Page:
Common causes include dust, smoke, or unpleasant odors that irritate their mouth or respiratory tract. Food additives or flavors can also cause the issue.
Just like humans, dogs can experience acid reflux. This occurs when stomach acid comes up into the throat. This causes irritation and swelling in their esophagus. They will swallow frequently in an attempt to relieve the discomfort.
They may also gag or regurgitate their food. Other signs include difficulty swallowing or pain when eating.
Laryngitis or Laryngeal paralysis
What to do about my dog licking and gagging?
If your dog is licking and gagging, there are things that you can do. How to help your pooch will depend on the cause of the symptoms.
Visiting the Vet
Before we look at things you can do to help your pooch at home, let’s take a look at when you should bring your dog to the vet instead.
First, it’s important to know when your pooch needs immediate veterinary attention. Poisoning, bloat, and choking on a foreign object are veterinary emergencies. If you suspect one of these is the cause of your dog’s symptoms, the best thing is to bring them to the vet immediately.
If this isn’t possible, or your dog’s symptoms aren’t severe, there are some things you can do at home.
If your dog has eaten something poisonous or toxic, you may induce vomiting. However, you should never induce vomiting if your dog is already vomiting, is unconscious or very lethargic, or the substance is caustic.
Give one teaspoon of hydrogen peroxide 3% for every 5 pounds of body weight. Do not exceed 4 tablespoons for larger dogs. They should begin vomiting within 15 minutes. If they don’t vomit, you can repeat the dosage one time.
You can also call the Pet Poison Helpline at (855) 764-7661 for advice.
If your pooch has swallowed a foreign object, you may be able to remove it yourself. If you can see and reach the object, attempt to pull it out gently. If the object is jagged or sharp, do not attempt to remove it.
Once the object is removed, it’s a good idea to bring your pooch in for a checkup. They will check the throat and mouth for injury.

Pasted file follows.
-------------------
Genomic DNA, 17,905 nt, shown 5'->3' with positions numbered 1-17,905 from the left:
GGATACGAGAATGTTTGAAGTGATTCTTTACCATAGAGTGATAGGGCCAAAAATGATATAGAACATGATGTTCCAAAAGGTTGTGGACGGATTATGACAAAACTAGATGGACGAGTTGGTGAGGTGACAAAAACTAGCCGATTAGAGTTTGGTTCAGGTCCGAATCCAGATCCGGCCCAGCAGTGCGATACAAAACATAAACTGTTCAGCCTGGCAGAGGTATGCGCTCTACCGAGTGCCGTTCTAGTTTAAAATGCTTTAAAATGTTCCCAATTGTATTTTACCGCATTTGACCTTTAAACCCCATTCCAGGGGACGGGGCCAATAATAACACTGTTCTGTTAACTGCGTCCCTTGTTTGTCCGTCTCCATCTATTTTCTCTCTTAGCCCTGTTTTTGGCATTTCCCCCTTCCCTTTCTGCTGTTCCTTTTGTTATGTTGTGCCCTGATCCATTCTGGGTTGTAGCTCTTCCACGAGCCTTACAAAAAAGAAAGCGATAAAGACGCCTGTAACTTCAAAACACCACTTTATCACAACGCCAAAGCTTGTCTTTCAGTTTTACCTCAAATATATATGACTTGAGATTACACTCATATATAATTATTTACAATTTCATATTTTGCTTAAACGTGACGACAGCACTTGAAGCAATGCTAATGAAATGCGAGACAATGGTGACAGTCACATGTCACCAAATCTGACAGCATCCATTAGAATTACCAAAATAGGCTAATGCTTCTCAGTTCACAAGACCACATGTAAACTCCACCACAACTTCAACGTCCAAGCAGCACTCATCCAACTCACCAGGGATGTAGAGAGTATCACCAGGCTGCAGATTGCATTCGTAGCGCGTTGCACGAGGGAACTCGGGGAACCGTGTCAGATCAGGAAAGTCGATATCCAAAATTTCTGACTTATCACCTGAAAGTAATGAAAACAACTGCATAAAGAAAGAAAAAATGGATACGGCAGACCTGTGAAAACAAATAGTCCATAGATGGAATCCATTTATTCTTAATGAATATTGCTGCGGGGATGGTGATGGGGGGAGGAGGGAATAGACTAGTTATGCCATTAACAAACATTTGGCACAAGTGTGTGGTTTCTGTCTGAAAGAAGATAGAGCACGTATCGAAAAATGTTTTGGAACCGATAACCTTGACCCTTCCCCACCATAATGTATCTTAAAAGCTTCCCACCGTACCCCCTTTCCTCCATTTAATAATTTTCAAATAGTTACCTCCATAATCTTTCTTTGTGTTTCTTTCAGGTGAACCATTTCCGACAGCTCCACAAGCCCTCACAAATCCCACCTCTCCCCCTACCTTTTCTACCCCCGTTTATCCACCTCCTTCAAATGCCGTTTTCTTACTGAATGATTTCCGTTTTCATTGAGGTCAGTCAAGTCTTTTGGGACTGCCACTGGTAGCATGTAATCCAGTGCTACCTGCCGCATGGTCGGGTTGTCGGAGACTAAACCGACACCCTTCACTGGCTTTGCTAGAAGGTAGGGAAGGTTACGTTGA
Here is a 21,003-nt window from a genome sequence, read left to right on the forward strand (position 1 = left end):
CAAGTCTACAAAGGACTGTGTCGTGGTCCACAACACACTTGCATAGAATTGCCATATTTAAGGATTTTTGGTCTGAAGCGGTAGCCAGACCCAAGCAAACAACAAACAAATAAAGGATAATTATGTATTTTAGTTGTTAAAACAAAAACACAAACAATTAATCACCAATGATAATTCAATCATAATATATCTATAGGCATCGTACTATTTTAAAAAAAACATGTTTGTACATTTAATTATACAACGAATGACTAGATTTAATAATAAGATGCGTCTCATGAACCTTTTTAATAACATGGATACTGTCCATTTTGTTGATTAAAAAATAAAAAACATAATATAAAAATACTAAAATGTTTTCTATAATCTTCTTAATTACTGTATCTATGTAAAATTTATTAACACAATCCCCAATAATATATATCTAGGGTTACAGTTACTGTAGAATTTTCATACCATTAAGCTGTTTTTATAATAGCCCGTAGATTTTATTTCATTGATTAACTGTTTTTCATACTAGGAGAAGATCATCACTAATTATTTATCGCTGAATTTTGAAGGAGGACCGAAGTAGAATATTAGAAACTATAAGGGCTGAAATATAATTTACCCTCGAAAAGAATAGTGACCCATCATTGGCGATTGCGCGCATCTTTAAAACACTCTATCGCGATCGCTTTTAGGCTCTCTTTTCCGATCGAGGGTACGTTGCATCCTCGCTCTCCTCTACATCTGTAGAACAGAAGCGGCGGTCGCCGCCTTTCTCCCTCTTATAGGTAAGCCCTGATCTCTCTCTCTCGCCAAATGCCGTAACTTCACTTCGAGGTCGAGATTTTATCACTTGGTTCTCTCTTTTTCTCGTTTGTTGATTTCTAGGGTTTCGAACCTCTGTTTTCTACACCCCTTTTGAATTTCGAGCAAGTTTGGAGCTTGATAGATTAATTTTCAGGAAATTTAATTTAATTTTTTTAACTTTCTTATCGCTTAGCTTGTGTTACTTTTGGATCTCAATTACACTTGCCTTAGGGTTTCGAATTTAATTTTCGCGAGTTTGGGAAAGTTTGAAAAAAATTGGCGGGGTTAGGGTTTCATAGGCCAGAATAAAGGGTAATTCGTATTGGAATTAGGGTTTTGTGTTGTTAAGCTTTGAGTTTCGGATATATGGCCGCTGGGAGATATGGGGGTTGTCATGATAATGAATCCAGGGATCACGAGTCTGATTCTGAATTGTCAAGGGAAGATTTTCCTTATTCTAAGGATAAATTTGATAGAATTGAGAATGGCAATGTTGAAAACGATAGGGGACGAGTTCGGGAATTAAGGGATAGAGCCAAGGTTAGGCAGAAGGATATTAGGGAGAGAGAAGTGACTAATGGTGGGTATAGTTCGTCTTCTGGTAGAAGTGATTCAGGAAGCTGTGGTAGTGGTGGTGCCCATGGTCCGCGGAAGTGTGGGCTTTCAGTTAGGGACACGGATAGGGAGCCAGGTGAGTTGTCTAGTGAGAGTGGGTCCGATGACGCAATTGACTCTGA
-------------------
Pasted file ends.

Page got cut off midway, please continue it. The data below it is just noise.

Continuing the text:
Bloat should not be treated at home. If you suspect your dog has bloat, they need immediate veterinary care. Bloat can be fatal within hours of symptoms beginning.
Noting and Documenting Symptoms
Because there are many things that can cause gagging and licking, it can be helpful to document your dog’s symptoms. Write down any information you notice. Does it occur at certain times or under certain conditions?
How long does it last? Does anything improve the symptoms? Does your dog display any other symptoms? You may find it helpful to video your pooch when they begin gagging and licking. You can then show this to your vet.
Seeing exactly what is occurring, along with any other information you note, can help your vet make a diagnosis and create a treatment plan.
Make a Vet Appointment
If you suspect tooth or mouth problems or acid reflux, you should get your pooch checked out by their vet. These issues are not emergencies, but they do require veterinary care.
Acid reflux can be treated at home with famotide. Give them .5 mg per pound of body weight. A 20 pound dog can take 1 10 emg tablet. The dose can be repeated every 12 hours.
While this can give your pooch relief from acid reflux symptoms, if it’s an ongoing problem, they should be evaluated by your vet.
Tooth or mouth problems require veterinary treatment. In the meantime, feed them wet dog food, or soften dry food with water or broth. Mouth pain can cause your pooch to avoid eating, particularly dry food. Offering soft meals will ensure they get the nutrition they need.
Simple nausea can be treated at home. You can give famotide for nausea as well as acid reflux. Again, the dosage is .5 mg per pound of body weight.
Pepto bismal is another home remedy for nausea. You can give your pooch 1 teaspoon per 10 pounds of body weight, up to 4 tablespoons for large dogs.
Lastly, a bland diet can help calm your pooch’s stomach. Feed them 2 parts of rice to 1 part boiled chicken. After 24 to 48 hours, begin adding their standard food back into their diet.
Start with 1/4 regular food and 3/4 chicken and rice. Gradually increase the amount of regular food.
Irritation of Mouth or Esophagus
If irritation of mouth or esophagus is the issue, it may be relieved by moving your pooch to another area without the irritant. Giving water can provide relief, along with fresh air. If possible, limit or eliminate your dog’s exposure to the irritatant.